The Pension Protection Act of 2006 (PPA) defined specifically how defined benefit (DB) plans should measure funded status—using high-quality corporate bond interest rates and a specific mortality table, explains Matt McDaniel, U.S. head of DB risk at Mercer in Philadelphia.
It also prescribed a calculation for minimum required contributions each year, and plan sponsors had seven years to get their plans fully funded.
However, since PPA’s passage, the rules have already been tweaked a number of times. “These tweaks probably wouldn’t have been needed, if we hadn’t gone into a recession. The PPA was reasonable at the time,” McDaniel says.
Shelby George, senior vice president of Advisor Services at Manning & Napier in Rochester, New York, explains that each year, DB plan sponsors are required to make a certain level of contributions based on three factors—one being interest rates. When the financial crisis of 2008 hit, not only did assets decrease as the market went down, but interest rates went artificially lower due to Fed practices, so employers had to make higher contributions.
Funding plans was more difficult for plan sponsors, McDaniel adds.
So, in 2008, the Internal Revenue Service (IRS) allowed for a longer period of smoothing assets than originally allowed in the PPA, so a higher asset value could be used to calculate funding, says Ned McGuire, vice president and a member of the pension risk solutions group of Wilshire Consulting in Santa Monica, California. In 2009, the IRS offered flexibility in using segment rates or the corporate bond yield curve. Sponsors could switch between them, decrease their liabilities and lower contributions.
McGuire also notes that in 2010, the Preservation of Access to Care for Medicare Beneficiaries and Pension Relief Act allowed DB plan sponsors to amortize payment over nine or 15 years rather than the seven years required by the PPA. This reduced required minimum contributions. In 2012, the Moving Ahead for Progress in the 21st Century Act (MAP-21) changed the corridor of interest rates that could be used to calculate funded ratios. This increased the discount rate used, lowered pension liabilities and lowered required contributions, McGuire explains. In 2014, the Highway and Transportation Funding Act (HATFA) extended provisions of MAP-21. And, finally, in 2015, the Bipartisan Budget Act further extended MAP-21 provisions, but it also increased Pension Benefit Guaranty Corporation (PGBC) premiums.
NEXT: Should the PPA be amended permanently?
With market volatility and relief for DB plan sponsors in required minimum contributions, DB funding rates have decreased since passage of the PPA. McDaniel says Mercer tracks on a monthly basis mark-to-market funded status on a U.S. Generally Accepted Accounting Principles (GAAP) accounting basis, because with PPA rules and funding relief, there are so many levels of smoothing, so PPA funded status doesn’t give a true look at what a plan’s status is. According to Mercer, at the end of 2006 DB plans were about 98% funded. McDaniel says this improved a bit in 2007, but today the average funded status is at 79%.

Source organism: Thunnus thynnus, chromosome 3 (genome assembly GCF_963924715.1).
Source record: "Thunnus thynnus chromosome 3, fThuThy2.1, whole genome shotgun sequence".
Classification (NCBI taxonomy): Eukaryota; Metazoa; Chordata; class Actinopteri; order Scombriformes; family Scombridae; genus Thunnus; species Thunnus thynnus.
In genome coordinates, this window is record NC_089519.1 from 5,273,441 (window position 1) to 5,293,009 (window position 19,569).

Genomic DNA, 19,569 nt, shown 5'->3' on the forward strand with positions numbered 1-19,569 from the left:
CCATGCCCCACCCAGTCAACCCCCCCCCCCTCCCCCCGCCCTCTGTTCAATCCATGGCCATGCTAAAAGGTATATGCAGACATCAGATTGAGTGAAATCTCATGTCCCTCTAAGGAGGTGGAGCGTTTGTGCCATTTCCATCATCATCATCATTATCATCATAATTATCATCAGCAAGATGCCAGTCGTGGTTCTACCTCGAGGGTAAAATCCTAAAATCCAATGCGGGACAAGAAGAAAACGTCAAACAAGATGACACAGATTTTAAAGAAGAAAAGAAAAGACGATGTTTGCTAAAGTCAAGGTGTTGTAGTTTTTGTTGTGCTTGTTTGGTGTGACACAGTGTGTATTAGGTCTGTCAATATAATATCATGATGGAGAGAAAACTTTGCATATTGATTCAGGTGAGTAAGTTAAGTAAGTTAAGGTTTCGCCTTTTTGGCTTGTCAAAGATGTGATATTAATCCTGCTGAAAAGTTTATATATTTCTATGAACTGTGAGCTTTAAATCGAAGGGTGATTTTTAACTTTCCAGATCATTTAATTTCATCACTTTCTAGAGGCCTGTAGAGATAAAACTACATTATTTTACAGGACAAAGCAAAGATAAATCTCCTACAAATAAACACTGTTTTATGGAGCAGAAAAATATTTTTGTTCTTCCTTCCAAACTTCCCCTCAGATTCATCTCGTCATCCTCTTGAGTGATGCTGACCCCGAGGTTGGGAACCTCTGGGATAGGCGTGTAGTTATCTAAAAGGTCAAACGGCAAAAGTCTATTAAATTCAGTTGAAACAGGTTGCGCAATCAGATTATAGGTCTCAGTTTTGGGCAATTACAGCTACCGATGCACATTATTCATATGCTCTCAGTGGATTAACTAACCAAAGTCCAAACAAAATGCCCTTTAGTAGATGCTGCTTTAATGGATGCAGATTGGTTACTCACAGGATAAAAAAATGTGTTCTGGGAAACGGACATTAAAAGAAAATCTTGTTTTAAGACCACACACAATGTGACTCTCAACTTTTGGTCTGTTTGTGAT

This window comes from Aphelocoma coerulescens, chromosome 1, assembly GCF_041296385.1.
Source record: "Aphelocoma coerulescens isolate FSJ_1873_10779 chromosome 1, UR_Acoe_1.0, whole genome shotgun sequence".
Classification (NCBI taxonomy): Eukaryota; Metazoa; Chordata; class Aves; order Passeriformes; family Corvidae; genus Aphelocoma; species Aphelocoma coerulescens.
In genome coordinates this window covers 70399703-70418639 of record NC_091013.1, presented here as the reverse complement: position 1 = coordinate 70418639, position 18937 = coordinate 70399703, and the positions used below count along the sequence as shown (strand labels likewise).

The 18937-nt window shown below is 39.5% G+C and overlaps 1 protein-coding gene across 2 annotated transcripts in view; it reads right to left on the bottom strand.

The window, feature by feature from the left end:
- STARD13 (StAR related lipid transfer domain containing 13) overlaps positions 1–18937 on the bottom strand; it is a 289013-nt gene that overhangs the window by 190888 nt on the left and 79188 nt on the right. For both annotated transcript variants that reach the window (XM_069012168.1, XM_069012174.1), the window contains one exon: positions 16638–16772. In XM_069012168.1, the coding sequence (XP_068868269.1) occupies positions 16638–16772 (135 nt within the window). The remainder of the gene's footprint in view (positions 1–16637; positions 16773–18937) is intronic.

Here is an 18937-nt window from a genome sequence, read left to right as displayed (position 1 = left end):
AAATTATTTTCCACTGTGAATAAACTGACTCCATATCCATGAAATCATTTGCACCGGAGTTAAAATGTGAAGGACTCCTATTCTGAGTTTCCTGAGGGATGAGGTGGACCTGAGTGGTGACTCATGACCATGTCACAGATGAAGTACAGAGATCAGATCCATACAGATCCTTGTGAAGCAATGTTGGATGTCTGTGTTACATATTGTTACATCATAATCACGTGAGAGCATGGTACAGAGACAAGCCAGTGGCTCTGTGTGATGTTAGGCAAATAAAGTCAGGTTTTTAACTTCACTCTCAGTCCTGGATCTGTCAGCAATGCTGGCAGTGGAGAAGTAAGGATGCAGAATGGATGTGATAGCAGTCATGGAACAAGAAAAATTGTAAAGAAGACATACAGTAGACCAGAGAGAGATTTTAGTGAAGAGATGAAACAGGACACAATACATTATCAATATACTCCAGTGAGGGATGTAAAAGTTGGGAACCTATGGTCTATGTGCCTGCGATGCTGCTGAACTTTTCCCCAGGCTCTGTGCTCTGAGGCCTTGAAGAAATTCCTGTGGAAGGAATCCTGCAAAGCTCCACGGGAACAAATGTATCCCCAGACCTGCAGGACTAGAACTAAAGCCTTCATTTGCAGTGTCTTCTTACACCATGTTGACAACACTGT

McGuire says, since 2008, the Wilshire Corporate Pension Funding Study has shown year-end ratios around the low 80s. “It has been stagnant over the 10 years since the PPA was passed,” he says.
McDaniel believes Congress keeps extending pension funding relief less because plan sponsors need it, and more because pension relief is a revenue raiser for the U.S. budget. “Smaller contributions means smaller tax deductions. I think that has been the motive of at least the last two rounds of relief,” he says.
McDaniel adds that if interest rates increase again to somewhere near a more historical norm, he believes relief won’t be needed. But there are not a lot of signs that rates will skyrocket quickly.
George says instead of focusing on congressional action, DB plan sponsors should focus on their responsibility, understand their objectives and come up with strategies for portfolio construction and contributions. “Funding relief allowed employers to use a higher interest rate, so with lower required contributions, employers were in a better financial position and could better manage contributions. But plans still need to get to 100% funding eventually. It is a mistake to assume that because there is funding relief, plan sponsors should contribute the minimum. There should be a broader discussion about what sponsors should do about contributions,” she says.
McDaniel notes that the latest relief allows for fairly low cash contributions, but less-funded DBs are punished by higher PBGC variable rate premiums, which he says will more than quadruple over a four- or five-year period. Because of this, many plan sponsors are not taking the relief, he notes.
“I don’t think the PPA should be amended permanently—we do want contributions tied to inherent funded status. But, it has just been difficult to adhere to the rules with rates sliding down so significantly,” McDaniel says. “The PPA is not inherently flawed. One of the things it did was unmask some of the financial volatility of pensions that was previously hidden by smoothing over a long time.”
But, he concludes, now plan sponsors feel pain much sooner and are less interested in sponsoring plans.